Even before Gustov officially makes landfall it is obvious the storm is NOT going to be Katrina number two. It could have been and if not for the cooler water, wind shear and dry air making its way into the system it could have been a very bad hurricane. As it turns out, Gustov will greatly impact some, especially in southern Louisiana, but will not produce the catastrophic flooding once feared.
So, does this make all the various government agencies and officials who prompted two million people to evacuate wrong? I believe only a fool would think so. Gustov provided everyone from the mayor of New Orleans to FEMA the opportunity to show the nation how much has improved in the realm of emergency management since the dark days of Katrina.
The powers that be really had no choice, politically or humanitarian wise, but to order the evacuation of New Orleans and surrounding areas. Just two days ago as Gustov wiped western Cuba off the map and appeared headed for the warm water loop north of Cuba, all models were forecasting a rapid intensification to a category 4 or even 5 storm. In light of the available information, there was no other course of action which could be taken than to order total evacuation of a city that sits many feet below sea level.
Whether through prayers or the intricate variety of factors which make or break a hurricane; Gustov never ramped up and in fact lost much of his strength after crossing Cuba. Many experts think this was because of cooler waters left over in the Gulf after Fay. Others think it was because of a combination of factors. I will let these experts figure out the reasons why later, but for now we should all be thankful that we are not going to be dealing with Katrina two later today and in the days/weeks/months/years to come.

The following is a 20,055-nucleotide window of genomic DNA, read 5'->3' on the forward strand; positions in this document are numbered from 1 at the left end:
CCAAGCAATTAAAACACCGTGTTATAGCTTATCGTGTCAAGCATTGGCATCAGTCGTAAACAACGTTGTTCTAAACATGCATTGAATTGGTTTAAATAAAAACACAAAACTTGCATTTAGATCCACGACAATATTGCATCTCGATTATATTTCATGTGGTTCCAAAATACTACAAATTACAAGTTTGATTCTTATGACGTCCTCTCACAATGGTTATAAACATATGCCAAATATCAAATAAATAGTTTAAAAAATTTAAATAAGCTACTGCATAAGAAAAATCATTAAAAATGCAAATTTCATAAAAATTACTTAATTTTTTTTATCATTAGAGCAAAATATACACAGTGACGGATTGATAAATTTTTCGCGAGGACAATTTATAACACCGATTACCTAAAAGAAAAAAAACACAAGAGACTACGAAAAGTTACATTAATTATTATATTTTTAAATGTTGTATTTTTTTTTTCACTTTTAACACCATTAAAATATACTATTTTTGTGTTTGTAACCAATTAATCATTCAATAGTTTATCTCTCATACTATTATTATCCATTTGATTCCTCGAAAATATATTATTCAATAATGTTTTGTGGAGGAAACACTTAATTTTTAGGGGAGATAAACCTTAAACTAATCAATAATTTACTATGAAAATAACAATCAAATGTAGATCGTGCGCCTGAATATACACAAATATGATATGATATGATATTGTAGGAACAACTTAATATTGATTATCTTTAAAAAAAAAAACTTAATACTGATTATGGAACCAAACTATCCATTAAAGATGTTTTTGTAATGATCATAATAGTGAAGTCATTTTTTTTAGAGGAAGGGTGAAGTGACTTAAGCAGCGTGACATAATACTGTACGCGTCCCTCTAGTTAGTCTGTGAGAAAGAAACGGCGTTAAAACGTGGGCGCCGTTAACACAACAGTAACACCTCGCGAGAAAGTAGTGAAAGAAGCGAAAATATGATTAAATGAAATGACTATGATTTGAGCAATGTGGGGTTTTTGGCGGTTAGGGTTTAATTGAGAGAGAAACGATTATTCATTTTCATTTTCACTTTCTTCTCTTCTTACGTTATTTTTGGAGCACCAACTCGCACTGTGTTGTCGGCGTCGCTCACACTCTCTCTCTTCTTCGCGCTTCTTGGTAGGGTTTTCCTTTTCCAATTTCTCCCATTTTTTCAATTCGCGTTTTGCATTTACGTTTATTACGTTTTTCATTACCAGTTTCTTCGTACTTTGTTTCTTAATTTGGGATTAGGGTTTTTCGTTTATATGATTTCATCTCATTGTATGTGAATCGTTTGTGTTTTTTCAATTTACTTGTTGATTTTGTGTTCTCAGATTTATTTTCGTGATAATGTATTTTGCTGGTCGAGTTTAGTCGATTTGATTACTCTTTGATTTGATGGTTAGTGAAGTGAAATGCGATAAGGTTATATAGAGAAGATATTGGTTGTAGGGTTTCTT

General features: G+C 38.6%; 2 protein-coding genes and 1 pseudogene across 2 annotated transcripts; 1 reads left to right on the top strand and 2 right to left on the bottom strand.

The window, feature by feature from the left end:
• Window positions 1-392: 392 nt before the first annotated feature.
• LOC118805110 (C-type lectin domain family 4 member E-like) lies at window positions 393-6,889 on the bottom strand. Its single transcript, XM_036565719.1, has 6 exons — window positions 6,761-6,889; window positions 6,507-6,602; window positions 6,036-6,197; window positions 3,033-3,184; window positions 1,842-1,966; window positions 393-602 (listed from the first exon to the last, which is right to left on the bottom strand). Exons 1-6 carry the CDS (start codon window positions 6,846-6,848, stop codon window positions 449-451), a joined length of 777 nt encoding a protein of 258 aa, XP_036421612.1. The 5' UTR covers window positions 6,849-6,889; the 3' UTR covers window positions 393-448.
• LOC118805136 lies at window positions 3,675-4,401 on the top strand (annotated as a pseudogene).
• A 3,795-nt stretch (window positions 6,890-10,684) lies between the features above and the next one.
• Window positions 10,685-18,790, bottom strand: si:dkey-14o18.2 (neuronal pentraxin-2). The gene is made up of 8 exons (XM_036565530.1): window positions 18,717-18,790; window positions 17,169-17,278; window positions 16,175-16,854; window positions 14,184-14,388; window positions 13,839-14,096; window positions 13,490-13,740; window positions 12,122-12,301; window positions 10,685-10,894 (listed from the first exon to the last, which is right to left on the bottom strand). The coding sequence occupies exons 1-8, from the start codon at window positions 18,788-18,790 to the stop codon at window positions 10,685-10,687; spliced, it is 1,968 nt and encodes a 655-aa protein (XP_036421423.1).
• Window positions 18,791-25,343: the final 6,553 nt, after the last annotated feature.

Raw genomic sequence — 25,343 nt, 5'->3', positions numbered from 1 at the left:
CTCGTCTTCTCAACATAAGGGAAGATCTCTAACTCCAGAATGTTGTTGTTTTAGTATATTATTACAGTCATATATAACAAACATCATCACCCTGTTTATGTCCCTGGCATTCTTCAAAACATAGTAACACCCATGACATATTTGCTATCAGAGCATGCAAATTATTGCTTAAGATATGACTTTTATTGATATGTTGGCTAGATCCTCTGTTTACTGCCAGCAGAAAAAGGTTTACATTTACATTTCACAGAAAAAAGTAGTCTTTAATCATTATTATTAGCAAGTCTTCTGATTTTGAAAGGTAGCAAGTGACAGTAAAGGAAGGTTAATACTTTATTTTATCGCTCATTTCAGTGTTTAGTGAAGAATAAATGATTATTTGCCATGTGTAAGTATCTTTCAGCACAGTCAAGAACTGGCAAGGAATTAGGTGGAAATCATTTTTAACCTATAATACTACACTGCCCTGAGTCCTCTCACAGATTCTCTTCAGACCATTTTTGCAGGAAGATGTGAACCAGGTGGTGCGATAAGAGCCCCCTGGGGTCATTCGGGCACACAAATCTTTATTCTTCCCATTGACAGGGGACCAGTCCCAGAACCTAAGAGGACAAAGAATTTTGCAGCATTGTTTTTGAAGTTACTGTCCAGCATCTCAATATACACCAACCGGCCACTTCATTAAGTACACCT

As good as the news may end up being regarding Gustov, the news regarding Hanna is not so good. While everyone has been glued to the developing saga in the Gulf, Hanna has been enduring everything that would normally kill a tropical storm as she sits near the Bahamas. Hanna will shortly make her move north and once tapped into the Gulf Stream, watch out.
Current forecast tracks take Hanna into Georgia or South Carolina as a category 1 storm. Independent forecasters are quite sure Hanna will become every bit as strong as Gustov is and end up in the Myrtle Beach area of South Carolina or little further north. With a potential landfall of Friday, this gives all parties a few days to prepare, and the wise people would do just that.
What appears to be taking shape is a hit late in the week from Hanna and then a week later from what should become Ike. Both storms are taking aim at the Carolinas. There might be one more storm in this burst of activity, but that is debatable. The experts are saying we could see a lull for three weeks before a final burst in tropical activity in October. I am quite sure that for many, that is the last thing they will want to think about.
In conclusion, I pray the response to an incoming storm that has been manifested with Gustov will be just as strong for Hanna and any storms after her. I pray that the massive array of support in place for Gustov was not strictly political, but shows the commitment by FEMA and other governmental agencies to protect our country from natural enemies just as they do from human ones. When you think about it; isn’t an enemy an enemy, regardless of how it looks or the weapons it possesses?
If all the resources of the United States military are available to help in a disaster, there is no reason to believe there will ever be a fiasco such as Katrina again. But, if such resources are withheld or spread too thin, then the burden falls again on the private sector to prepare people and help them as first responders. In all but the worst disasters the military should not be involved, but if there is a chance we could see anything like Katrina, then I see no harm in enlisting the very best resources available to help, protect and serve the citizens of this country.